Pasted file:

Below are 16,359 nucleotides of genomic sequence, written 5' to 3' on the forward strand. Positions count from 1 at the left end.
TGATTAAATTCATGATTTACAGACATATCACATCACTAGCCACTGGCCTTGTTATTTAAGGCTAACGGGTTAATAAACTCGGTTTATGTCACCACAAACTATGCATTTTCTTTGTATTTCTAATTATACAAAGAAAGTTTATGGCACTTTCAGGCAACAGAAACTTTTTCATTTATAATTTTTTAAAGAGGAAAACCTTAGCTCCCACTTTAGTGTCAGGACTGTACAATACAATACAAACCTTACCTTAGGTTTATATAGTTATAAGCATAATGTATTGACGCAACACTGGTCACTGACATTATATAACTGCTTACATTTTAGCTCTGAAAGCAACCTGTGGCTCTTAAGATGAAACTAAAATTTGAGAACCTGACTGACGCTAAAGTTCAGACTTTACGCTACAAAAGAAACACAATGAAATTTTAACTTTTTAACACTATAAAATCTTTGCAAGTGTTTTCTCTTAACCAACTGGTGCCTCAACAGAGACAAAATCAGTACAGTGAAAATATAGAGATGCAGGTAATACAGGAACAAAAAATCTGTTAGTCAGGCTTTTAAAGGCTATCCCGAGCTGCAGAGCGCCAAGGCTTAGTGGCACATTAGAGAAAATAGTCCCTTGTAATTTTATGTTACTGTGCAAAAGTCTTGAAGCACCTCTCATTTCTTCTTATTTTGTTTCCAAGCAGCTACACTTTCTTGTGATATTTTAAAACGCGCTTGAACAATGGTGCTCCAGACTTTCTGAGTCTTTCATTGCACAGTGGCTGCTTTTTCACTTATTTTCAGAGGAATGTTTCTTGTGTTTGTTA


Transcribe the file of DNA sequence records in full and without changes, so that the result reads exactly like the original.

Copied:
Below are 16,359 nucleotides of genomic sequence, written 5' to 3' on the forward strand. Positions count from 1 at the left end.
TGATTAAATTCATGATTTACAGACATATCACATCACTAGCCACTGGCCTTGTTATTTAAGGCTAACGGGTTAATAAACTCGGTTTATGTCACCACAAACTATGCATTTTCTTTGTATTTCTAATTATACAAAGAAAGTTTATGGCACTTTCAGGCAACAGAAACTTTTTCATTTATAATTTTTTAAAGAGGAAAACCTTAGCTCCCACTTTAGTGTCAGGACTGTACAATACAATACAAACCTTACCTTAGGTTTATATAGTTATAAGCATAATGTATTGACGCAACACTGGTCACTGACATTATATAACTGCTTACATTTTAGCTCTGAAAGCAACCTGTGGCTCTTAAGATGAAACTAAAATTTGAGAACCTGACTGACGCTAAAGTTCAGACTTTACGCTACAAAAGAAACACAATGAAATTTTAACTTTTTAACACTATAAAATCTTTGCAAGTGTTTTCTCTTAACCAACTGGTGCCTCAACAGAGACAAAATCAGTACAGTGAAAATATAGAGATGCAGGTAATACAGGAACAAAAAATCTGTTAGTCAGGCTTTTAAAGGCTATCCCGAGCTGCAGAGCGCCAAGGCTTAGTGGCACATTAGAGAAAATAGTCCCTTGTAATTTTATGTTACTGTGCAAAAGTCTTGAAGCACCTCTCATTTCTTCTTATTTTGTTTCCAAGCAGCTACACTTTCTTGTGATATTTTAAAACGCGCTTGAACAATGGTGCTCCAGACTTTCTGAGTCTTTCATTGCACAGTGGCTGCTTTTTCACTTATTTTCAGAGGAATGTTTCTTGTGTTTGTTA